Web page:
What are some of your pet peeves in regards to working with emcees?
This is a dozy. As an emcee, I realize that we can often annoy producers, especially when we don’t take the business as serious as we should, i.e. punctuality, fees etc. Now, from a producer’s perspective, while many of us on the subterranean level don’t have the social/political/monetary status of a…Dr. Dre, our work is just as important. You can’t immediately try to sell your dream to a producer expecting to get a pass. You MUST pay your dues…symbolically and quite literally. I remember going without a phone for two weeks just to have some cash to go to DJ Kojack’s studio to satisfy that itch for creation. I don’t know—perhaps due to the advent of technology—if many emcees would have such resolve.
Have you worked with emcees in your surrounding area?
Indeed I have. My first group was called The Genesis Experiment. It was comprised of 3 emcees, and a DJ (G-Sicks of LES, DVSJ a.k.a. Mike P, DJ Mecca, and Fathom9). Other artists I’ve collaborated with are The Iron Mic Coalition, Max Ptah, RoyalT The Top Emcee, Ill Chemist from Little Rock, AK. Etc. I can’t forget my connects in Chicago (DVSJ, Simeon Viltz, GQ the Teacha).
What are your short term and long term goals with music?
The current project I’m working on—Revenge of the Nice Guy, is the result of 10 years of revision, rehashing, and a loss of spark. I actually allowed other collaborations to distract me from completing this project. Having experienced some very personal events in my life recently, I am committed to completing this endeavor. Part of my problem has been my severe critique of my own work, afraid to embrace the “beast” that begs to be unleashed. There have been moments, but I would snuff my hunger. I was deluded by the notion that this album was to be my magnum opus, instead of just putting an album out. Untitled (Pulse Beta) is just a taste of a 16th of what I can do (as my big sister so affectionately boasts). And although many have been awaiting a solo project from Fathom 9, while this project is for them, it is that much more for me—for it will resound as a testament that I can do ANYTHING. It will remind me that something can be beautiful in its imperfection, and my soul has too much to convey than to be limited to one project. That’s too much self-inflicted pressure. An adage I live by: "The Mic is an Instrument/I am the Conduit/Conveying the Intimate/Sentiments/of the Infinite." At the end of the day, I just want my music to be heard. I plan to continue to infuse my craft within my academic pursuits, in hopes to one day teach a branch of Hip Studies on the college level.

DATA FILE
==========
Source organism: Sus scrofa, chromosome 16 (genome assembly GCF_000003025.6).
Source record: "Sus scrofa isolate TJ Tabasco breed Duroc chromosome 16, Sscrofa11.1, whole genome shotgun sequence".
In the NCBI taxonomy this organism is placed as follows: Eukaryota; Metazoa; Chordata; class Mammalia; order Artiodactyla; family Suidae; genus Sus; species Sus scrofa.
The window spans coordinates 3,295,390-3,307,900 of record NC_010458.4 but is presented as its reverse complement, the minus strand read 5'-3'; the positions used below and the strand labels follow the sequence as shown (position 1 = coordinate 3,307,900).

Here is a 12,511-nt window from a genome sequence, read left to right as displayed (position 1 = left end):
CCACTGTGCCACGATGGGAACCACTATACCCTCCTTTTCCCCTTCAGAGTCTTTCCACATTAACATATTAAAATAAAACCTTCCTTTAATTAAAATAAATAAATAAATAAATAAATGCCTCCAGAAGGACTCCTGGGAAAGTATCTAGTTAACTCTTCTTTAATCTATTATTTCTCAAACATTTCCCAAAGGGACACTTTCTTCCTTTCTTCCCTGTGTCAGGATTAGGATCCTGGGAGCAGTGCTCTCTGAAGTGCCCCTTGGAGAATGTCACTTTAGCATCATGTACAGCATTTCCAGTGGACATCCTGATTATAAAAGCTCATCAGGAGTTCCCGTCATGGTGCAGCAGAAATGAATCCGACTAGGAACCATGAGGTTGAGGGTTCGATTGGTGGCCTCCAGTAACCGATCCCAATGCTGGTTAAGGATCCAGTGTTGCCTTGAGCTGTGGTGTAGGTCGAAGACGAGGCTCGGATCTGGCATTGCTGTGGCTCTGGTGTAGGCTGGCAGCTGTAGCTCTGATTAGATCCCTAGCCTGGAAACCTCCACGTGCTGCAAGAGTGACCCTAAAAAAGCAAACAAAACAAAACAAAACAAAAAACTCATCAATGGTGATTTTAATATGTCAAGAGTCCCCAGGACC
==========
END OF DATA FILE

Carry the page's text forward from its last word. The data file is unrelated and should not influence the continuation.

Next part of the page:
Inspiration is...(add your own words to fill this statement)
Inspiration is that force one feels that can never be conveyed in words or tongues; that note that triggers an unquestionable chord within one’s soul motivating them to express their gifts given by the Universe thus contributing to the Song of Life…
What advantages does the introduction of social networking have on your music and the ability to reach the masses?
Social media provides access for artists who wish to stand by their artistic integrity to enter the global public sphere. The Music Industry is almost tyrannous in its choke-hold of access. It causes one to question if the blockage is deliberate. With the advent of social media, artists of various mediums can at-times be on par with more well known artists, but more so be motivated to do for self rather than beg for crumbs from the industry.
What are the best ways for emcees, journalists, etc to contact you?
The best way to contact me would be:
Fathom 9 on Facebook
Fathom 9 on Reverbnation
Fathom 9 on Twitter